Reading for Understanding — Framework & Design Principles
Many researchers and educators see a need for a system of reading comprehension assessments that improves on existing assessments in a number of ways. For example, some see a need to broaden the construct representation of such assessments — to define the knowledge, skills or abilities that the tests purport to measure in ways that are more realistic and support better instruction.
The Reading for Understanding initiative aims to establish a framework and a set of design principles for an integrated, multilevel assessment system — not just a collection of discrete assessments. Such a system would include a broader range of constructs and assessment items (test questions) that cover different levels of difficulty.
The system will assess reading components as well as global comprehension. The global comprehension assessments will use a scenario-based design approach known as GISA, which stands for Global, Integrated, Scenario-based Assessments.
What are Reading Components?
When defining what it means to be a proficient reader, researchers have long sought to break reading down into different component parts, or subskills, that may affect one’s overall reading proficiency. Component reading skills commonly identified in the literature include, among others, vocabulary development, decoding, word recognition, morphology and reading fluency. The Reading for Understanding framework will include reading components to determine if components present a barrier for the high-level skills tested in GISA.
What is GISA Design?
GISA stands for "global, integrated, scenario-based assessments." The term represents a fundamental principle behind the Reading for Understanding framework, which in addition to including reading components also aims to address global comprehension in the assessment of reading proficiency.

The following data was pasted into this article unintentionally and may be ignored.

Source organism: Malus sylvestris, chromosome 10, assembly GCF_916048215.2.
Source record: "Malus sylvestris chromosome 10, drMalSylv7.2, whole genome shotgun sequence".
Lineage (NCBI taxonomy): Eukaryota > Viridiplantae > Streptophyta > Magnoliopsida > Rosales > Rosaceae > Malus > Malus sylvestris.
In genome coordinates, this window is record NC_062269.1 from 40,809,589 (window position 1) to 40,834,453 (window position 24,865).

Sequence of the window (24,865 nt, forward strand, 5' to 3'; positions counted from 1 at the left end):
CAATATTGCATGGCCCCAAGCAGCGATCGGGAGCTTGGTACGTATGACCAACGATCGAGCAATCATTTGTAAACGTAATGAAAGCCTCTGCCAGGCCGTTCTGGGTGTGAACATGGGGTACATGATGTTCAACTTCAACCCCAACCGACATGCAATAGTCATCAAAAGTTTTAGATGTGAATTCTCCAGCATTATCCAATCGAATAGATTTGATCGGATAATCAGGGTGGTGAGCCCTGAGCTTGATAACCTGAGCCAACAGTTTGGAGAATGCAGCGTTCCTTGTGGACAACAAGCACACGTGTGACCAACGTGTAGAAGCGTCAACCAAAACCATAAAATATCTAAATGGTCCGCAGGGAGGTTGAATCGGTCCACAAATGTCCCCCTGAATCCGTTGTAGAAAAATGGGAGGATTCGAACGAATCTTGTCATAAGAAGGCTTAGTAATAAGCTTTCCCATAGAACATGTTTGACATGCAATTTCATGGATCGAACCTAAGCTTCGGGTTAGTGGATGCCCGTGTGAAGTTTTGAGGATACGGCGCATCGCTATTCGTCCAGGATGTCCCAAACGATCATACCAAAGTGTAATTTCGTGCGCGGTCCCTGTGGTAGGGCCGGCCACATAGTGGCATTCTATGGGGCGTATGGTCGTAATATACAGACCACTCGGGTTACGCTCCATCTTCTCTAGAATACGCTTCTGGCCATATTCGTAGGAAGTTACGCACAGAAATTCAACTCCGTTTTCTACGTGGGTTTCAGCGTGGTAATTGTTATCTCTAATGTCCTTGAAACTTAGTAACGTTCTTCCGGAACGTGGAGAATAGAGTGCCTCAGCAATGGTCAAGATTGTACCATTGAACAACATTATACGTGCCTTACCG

Traditional reading comprehension assessments present students with a series of passages and items (test questions) where the purpose for reading is to do well on the items. Reading for Understanding researchers believe that this traditional approach does not adequately represent the variety of purposes for which students read outside of a testing situation as they prepare for the workforce or higher education.
The Reading for Understanding framework creates common guidelines for assessments that are built around realistic scenarios with aims such as these:
- Providing a standard of coherence, or overall purpose, for reading
- Promoting coherence among a collection of materials
- Gathering more information about test takers
- Promoting collaboration
- Simulating valid literacy contexts
- Promoting interest and engagement
A key challenge to using scenario-based assessments is accounting for the potential effect of performance moderators. A performance moderator is knowledge, skill or a disposition, such as motivation, that may explain why a student performed in such a way. For example, if our measures of student motivation reveal that the test taker did not take the test seriously, we can report this information to teachers. In an assessment context, performance moderators may have an impact on how someone interprets results, and thus they may affect claims about what the test takers know and can do. Examples of potential performance moderators identified in the theoretical and empirical literature on reading comprehension include, for example, test-takers’:
- background knowledge
- use of strategies
- engagement or motivation
GISA designs include test items that attempt to gauge the role that performance moderators may be playing in one readers’ performance. For example, the Reading for Understanding framework calls for assessments to begin with items that assess the extent to which test takers possess prior background knowledge about the domain or topic of the passage in the assessment.
Find a Publication
Watch a presentation from ETS's R&D Forum about the Reading for Understanding initiative (Flash, 50:51).